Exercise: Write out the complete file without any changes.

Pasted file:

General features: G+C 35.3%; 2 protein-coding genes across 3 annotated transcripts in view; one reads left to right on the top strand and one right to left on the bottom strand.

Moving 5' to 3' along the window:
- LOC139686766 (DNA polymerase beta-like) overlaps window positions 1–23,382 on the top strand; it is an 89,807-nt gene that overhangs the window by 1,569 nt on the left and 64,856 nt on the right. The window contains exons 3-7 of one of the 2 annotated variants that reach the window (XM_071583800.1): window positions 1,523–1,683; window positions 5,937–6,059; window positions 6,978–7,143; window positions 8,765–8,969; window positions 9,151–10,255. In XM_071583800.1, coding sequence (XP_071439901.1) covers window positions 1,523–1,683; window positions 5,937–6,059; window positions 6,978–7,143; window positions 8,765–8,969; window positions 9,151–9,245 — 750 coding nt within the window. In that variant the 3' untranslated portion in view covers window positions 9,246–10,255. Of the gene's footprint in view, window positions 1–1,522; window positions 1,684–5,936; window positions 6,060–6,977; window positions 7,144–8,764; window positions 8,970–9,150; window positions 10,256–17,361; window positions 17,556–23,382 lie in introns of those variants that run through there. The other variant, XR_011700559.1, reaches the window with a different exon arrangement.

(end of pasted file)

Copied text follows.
General features: G+C 35.3%; 2 protein-coding genes across 3 annotated transcripts in view; one reads left to right on the top strand and one right to left on the bottom strand.

Moving 5' to 3' along the window:
- LOC139686766 (DNA polymerase beta-like) overlaps window positions 1–23,382 on the top strand; it is an 89,807-nt gene that overhangs the window by 1,569 nt on the left and 64,856 nt on the right. The window contains exons 3-7 of one of the 2 annotated variants that reach the window (XM_071583800.1): window positions 1,523–1,683; window positions 5,937–6,059; window positions 6,978–7,143; window positions 8,765–8,969; window positions 9,151–10,255. In XM_071583800.1, coding sequence (XP_071439901.1) covers window positions 1,523–1,683; window positions 5,937–6,059; window positions 6,978–7,143; window positions 8,765–8,969; window positions 9,151–9,245 — 750 coding nt within the window. In that variant the 3' untranslated portion in view covers window positions 9,246–10,255. Of the gene's footprint in view, window positions 1–1,522; window positions 1,684–5,936; window positions 6,060–6,977; window positions 7,144–8,764; window positions 8,970–9,150; window positions 10,256–17,361; window positions 17,556–23,382 lie in introns of those variants that run through there. The other variant, XR_011700559.1, reaches the window with a different exon arrangement.